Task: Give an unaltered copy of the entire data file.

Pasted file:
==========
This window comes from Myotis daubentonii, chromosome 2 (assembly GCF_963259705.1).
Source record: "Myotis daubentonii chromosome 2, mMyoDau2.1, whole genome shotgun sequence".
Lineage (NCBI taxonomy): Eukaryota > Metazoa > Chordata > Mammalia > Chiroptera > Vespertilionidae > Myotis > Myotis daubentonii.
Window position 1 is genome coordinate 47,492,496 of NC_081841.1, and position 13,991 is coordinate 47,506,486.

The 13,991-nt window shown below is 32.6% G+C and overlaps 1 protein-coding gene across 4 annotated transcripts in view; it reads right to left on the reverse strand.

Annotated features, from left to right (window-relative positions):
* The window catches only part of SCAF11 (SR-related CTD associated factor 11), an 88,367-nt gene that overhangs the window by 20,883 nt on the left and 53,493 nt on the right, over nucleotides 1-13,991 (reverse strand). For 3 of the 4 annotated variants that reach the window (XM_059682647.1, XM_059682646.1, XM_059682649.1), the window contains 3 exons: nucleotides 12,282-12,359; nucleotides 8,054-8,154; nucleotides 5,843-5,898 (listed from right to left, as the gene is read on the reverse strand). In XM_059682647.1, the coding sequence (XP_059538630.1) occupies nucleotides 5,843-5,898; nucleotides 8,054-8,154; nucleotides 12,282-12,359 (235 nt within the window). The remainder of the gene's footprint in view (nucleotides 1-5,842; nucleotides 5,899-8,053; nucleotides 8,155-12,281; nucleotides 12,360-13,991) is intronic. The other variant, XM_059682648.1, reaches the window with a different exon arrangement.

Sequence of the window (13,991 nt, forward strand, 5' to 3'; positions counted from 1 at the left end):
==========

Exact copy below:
This window comes from Myotis daubentonii, chromosome 2 (assembly GCF_963259705.1).
Source record: "Myotis daubentonii chromosome 2, mMyoDau2.1, whole genome shotgun sequence".
Lineage (NCBI taxonomy): Eukaryota > Metazoa > Chordata > Mammalia > Chiroptera > Vespertilionidae > Myotis > Myotis daubentonii.
Window position 1 is genome coordinate 47,492,496 of NC_081841.1, and position 13,991 is coordinate 47,506,486.

The 13,991-nt window shown below is 32.6% G+C and overlaps 1 protein-coding gene across 4 annotated transcripts in view; it reads right to left on the reverse strand.

Annotated features, from left to right (window-relative positions):
* The window catches only part of SCAF11 (SR-related CTD associated factor 11), an 88,367-nt gene that overhangs the window by 20,883 nt on the left and 53,493 nt on the right, over nucleotides 1-13,991 (reverse strand). For 3 of the 4 annotated variants that reach the window (XM_059682647.1, XM_059682646.1, XM_059682649.1), the window contains 3 exons: nucleotides 12,282-12,359; nucleotides 8,054-8,154; nucleotides 5,843-5,898 (listed from right to left, as the gene is read on the reverse strand). In XM_059682647.1, the coding sequence (XP_059538630.1) occupies nucleotides 5,843-5,898; nucleotides 8,054-8,154; nucleotides 12,282-12,359 (235 nt within the window). The remainder of the gene's footprint in view (nucleotides 1-5,842; nucleotides 5,899-8,053; nucleotides 8,155-12,281; nucleotides 12,360-13,991) is intronic. The other variant, XM_059682648.1, reaches the window with a different exon arrangement.

Sequence of the window (13,991 nt, forward strand, 5' to 3'; positions counted from 1 at the left end):